Delayed diagnosis of brain tumour leads to permanent visual impairment

20 February 2023

Shoosmiths’ serious injury team acted for a client in a claim against two defendants arising from a failure to correctly interpret a brain scan, which resulted in a loss of peripheral vision and a permanent endocrine disorder.
Delayed diagnosis of brain tumour leads to permanent visual impairment

Background to the claim 

In early 2013 our client began to experience fatigue and excessive sweating. He attributed the symptoms to the aging process and did not consult his doctor. In March 2013, during a routine eye test, an asymptomatic bitemporal hemianopia (loss of vision of peripheral vision in both eyes) was detected.  

Our client was subsequently referred to the ophthalmology department of the first defendant’s hospital. The ophthalmologist noted that our client had no visual symptoms and a CT scan was arranged. The scan was negligently reported as being normal when in fact it showed a suprasellar tumour that was compressing adjacent structures in the brain.   

The erroneous report resulted in the assumption that the hemianopia was due to an ischaemic event and our client was referred for follow up appointments. He attended some appointments but then missed some due to work. Because he still had no visual symptoms he was not overly concerned.  

As a result of his hormonal deficiencies our client’s performance at work was seriously affected and he lost his job. He then found new employment but again struggled to perform to the required standard and suffered further periods of unemployment.   

In October 2015 our client noticed a sudden loss of peripheral vision. He made an urgent appointment with his optician and was referred to the second defendant’s hospital.  Informal visual field tests were conducted and an incorrect diagnosis of bi-nasal hemianopia was made.  

Our client was informed that he would require a more formal assessment and as he had previously been seen at the first defendant’s hospital he asked if he could be seen there again. He was informed that a letter would be sent to his GP requesting that the appropriate referral be made, however there was a delay of several weeks before the letter was sent.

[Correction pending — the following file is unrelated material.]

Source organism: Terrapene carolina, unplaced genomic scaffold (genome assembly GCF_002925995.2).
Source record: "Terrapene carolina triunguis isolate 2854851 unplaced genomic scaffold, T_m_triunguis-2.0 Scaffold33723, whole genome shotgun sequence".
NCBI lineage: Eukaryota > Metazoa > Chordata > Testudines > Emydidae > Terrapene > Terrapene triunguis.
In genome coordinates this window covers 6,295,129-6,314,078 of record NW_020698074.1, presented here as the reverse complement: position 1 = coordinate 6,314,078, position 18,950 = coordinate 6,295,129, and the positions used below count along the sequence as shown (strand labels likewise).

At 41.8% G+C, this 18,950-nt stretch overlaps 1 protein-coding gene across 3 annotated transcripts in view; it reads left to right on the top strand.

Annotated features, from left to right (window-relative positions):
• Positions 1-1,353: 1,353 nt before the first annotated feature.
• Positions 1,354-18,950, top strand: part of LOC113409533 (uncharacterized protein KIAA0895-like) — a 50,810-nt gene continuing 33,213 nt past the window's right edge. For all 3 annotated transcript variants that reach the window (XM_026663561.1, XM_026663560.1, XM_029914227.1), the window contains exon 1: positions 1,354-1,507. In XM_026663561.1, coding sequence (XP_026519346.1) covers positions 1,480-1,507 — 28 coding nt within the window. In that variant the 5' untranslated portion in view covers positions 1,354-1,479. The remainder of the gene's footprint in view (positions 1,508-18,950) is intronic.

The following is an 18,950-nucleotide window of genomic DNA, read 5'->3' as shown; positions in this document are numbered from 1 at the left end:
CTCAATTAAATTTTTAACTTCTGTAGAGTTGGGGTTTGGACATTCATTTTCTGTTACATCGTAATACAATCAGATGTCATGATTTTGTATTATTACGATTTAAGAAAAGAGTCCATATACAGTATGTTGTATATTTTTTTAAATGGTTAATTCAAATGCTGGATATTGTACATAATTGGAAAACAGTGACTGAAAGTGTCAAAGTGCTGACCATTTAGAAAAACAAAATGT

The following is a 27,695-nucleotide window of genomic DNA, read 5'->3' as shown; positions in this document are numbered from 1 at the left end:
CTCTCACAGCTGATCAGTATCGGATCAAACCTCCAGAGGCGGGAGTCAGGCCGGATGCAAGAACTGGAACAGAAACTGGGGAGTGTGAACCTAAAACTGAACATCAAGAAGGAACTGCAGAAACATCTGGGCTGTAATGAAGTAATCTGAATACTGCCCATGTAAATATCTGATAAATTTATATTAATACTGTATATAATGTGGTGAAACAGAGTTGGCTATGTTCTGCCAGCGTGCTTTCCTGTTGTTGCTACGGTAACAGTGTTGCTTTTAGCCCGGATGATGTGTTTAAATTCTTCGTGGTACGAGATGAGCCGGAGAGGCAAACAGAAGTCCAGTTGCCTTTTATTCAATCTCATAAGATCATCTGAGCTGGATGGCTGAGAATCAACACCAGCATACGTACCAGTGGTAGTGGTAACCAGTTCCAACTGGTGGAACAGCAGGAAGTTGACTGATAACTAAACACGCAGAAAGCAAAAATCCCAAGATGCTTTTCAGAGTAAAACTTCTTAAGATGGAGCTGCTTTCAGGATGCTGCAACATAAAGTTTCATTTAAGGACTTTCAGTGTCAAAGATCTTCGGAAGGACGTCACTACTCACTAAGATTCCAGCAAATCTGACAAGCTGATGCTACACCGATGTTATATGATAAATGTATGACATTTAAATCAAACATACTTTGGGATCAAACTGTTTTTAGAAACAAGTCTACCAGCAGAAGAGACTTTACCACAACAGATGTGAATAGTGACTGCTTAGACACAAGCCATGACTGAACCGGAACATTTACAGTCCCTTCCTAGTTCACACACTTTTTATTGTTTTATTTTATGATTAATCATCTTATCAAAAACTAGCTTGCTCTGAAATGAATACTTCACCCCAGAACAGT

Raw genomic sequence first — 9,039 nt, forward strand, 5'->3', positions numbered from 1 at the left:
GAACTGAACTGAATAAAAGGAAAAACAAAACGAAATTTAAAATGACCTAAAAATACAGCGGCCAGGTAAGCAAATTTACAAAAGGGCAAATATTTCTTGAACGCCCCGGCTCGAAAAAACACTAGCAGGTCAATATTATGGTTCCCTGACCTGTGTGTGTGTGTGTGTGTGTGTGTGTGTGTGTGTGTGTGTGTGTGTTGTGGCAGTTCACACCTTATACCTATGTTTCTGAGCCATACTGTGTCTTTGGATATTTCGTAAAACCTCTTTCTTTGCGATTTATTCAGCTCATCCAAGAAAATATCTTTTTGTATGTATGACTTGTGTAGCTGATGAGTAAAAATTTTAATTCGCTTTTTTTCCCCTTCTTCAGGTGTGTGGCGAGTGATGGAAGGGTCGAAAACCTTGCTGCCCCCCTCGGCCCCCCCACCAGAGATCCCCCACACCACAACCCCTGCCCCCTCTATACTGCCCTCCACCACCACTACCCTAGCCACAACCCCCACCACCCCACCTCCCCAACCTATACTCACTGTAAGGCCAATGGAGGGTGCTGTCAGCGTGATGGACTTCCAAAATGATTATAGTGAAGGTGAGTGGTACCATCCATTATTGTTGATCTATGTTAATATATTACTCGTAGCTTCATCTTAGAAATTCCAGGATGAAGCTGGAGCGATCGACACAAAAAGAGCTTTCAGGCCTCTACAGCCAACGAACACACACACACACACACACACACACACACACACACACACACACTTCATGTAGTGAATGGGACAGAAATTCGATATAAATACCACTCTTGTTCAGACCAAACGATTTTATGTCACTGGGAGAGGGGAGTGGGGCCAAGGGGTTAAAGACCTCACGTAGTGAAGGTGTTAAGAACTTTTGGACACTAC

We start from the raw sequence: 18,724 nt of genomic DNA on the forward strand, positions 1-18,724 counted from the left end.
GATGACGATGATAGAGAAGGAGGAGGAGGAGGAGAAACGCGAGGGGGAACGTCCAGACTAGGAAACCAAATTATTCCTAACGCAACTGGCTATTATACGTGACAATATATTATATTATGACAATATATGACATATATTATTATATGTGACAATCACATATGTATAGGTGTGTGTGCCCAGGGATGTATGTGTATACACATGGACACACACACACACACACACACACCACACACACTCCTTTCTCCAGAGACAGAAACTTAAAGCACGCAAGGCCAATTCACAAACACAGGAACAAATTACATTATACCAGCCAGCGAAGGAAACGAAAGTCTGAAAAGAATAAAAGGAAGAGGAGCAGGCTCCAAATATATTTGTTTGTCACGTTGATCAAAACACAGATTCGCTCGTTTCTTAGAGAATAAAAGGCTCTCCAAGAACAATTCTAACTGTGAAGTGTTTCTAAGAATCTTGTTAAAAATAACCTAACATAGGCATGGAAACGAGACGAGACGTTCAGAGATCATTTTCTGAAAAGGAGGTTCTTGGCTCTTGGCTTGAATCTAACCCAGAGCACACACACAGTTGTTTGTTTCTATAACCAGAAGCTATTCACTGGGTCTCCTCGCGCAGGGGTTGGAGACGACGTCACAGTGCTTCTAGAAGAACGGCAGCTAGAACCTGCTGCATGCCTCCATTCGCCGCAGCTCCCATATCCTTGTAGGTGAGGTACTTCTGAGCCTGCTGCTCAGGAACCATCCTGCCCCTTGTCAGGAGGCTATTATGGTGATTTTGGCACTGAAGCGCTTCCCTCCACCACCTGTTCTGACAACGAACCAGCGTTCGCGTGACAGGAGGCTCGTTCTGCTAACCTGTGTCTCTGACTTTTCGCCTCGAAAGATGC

In early January 2016 our client started to suffer from acute episodes of dizziness, nausea and vomiting. He was reviewed by ophthalmologists in mid-January 2016, a further CT scan was taken which was correctly reported; an MRI confirmed the diagnosis of the tumour. Our client then commenced hormone replacement therapy in February 2016 and in May 2016 he underwent trans-nasal resection of the tumour. 

After commencing treatment for his hormone deficiencies our client found new employment and his performance improved and, although he required special display screens, he remained in employment and was expected to do so until his planned retirement age. 

After the onset of visual symptoms in October 2015 our client suffered several periods during which he was unable to drive whist waiting for confirmation from the DVLA that his vision met the minimum standards for driving. After treatment his vision stabilised, but although he was permitted to drive, he had lost his confidence and minimised the amount of driving he did. 

Our client instructed Shoosmiths’ serious injury senior associate Alex Haider, who is based n the Thames Valley office in Reading.  

Issues Shoosmiths' serious injury had to address

To investigate the claim Shoosmiths’ clinical negligence specialists obtained evidence from experts in neuro-radiology, endocrinology, neurosurgery, ophthalmology and neuro-ophthalmology. It was identified and alleged that the first defendant had failed to identify the presence of the tumour and that as a result of their negligence our client’s endocrine disorder had gone undiagnosed and untreated and consequently, he required more life-long medication and monitoring than he would have required otherwise. It was also alleged that his vision would have remained asymptomatic if he had been treated before October 2015. It was alleged that the second defendant’s delay had further reduced the chance of our client’s vision and endocrine function returning to normal. The defendants made early admissions of liability in respect of: 

  • the failure to correctly report on the CT scan  
  • the failure to provide a formal assessment in November  
  • the misdiagnosis  

Despite the admissions of liability, the extent of the injury suffered by our client as a result of the admitted negligence was disputed and so arguments were put forward as to causation. 

After court proceedings were commenced, a round table meeting took place at which a six-figure settlement was agreed.  

The case was conducted by Alex Haider, senior associate, with assistance from Tom Iannaccone, paralegal.  



This information is for educational purposes only and does not constitute legal advice. It is recommended that specific professional advice is sought before acting on any of the information given. © Shoosmiths LLP 2024

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